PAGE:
In his plea agreement, Gilliland admitted to accepting between $70,000 and $120,000 in United States currency and other benefits from members of alien smuggling organizations operated by co-defendants Torres and Garcia in exchange for failing to enforce, and for violating, the immigration laws of the United States. Gilliland further admitted to allowing hundreds of illegal aliens to enter the United States from Mexico through his primary inspection lane at the Otay Mesa Port of Entry. Gilliland further agreed not to contest the administrative forfeiture of the $5,700 found at his residence, as proceeds of the offenses.
Judge Houston set a self-surrender date of March 16, 2007.
DEFENDANTS Criminal Case No. 06CR1336-JAH
Michael Anthony Gilliland Sentence: 60 months; $200,000 fine; 3 years supervised release; $5,700 forfeited.
Aurora Torres Lopez Sentencing scheduled for February 22, 2007.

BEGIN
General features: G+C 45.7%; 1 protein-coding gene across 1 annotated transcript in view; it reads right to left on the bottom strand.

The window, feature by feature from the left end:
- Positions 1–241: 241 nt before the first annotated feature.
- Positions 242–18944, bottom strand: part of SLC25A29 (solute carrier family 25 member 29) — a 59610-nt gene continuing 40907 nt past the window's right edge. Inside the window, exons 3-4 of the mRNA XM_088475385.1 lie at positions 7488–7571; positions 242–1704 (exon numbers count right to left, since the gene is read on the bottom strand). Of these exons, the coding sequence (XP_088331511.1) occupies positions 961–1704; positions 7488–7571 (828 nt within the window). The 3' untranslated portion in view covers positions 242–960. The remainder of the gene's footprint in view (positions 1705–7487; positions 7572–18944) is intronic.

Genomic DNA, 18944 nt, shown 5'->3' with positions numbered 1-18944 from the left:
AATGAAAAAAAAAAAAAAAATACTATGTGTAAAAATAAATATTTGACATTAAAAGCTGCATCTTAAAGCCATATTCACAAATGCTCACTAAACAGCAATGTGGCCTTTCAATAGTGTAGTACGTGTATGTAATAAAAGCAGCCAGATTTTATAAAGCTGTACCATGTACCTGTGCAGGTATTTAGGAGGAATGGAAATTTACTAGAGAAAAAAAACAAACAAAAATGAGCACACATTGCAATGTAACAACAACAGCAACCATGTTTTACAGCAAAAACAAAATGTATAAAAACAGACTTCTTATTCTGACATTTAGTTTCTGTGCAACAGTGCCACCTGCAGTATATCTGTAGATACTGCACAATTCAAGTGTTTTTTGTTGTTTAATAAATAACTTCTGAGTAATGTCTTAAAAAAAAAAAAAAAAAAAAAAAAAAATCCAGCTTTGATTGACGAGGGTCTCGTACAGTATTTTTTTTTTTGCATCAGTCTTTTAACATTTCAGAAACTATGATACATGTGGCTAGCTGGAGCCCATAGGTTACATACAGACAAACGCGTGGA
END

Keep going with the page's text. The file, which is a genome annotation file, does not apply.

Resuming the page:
Marina Perez de Garcia Sentence: 41 months; 3 years supervised release; $57,328 forfeited.
Patricia Santamaria Sentence: 36 months; 3 years supervised release; property forfeited.
Salvador Zuniga-Torres Sentence: 18 months; 2 years supervised release.
Rosalba Raygoza-Romero Sentence: 21 months; 2 years supervised release.
SUMMARY OF CHARGES
Charges: Conspiracy to Bring in Illegal Aliens for Financial Gain Title18, United States Code, Section 371. Maximum Penalty: 5 years in prison and a $250,000 fine per count.
Counts: 2-3, 14
Charges: Bringing in Illegal Aliens for Financial Gain Title 8 , United States Code, Section 1324(a)(2)(B)(ii). Maximum Penalty: 10 years in prison and a $250,000 fine per count.
Charges: Bribery of a Public Official Title 18, United States Code, Section 201(b)(2)(A) and© and (b)(1)(A) and ©. Maximum Penalty: 15 years in prison and a fine not to exceed three times the monetary amount of the bribe.
Poynter: Frontline Probes Human Smuggling on the Mexican Border (May 23 2008)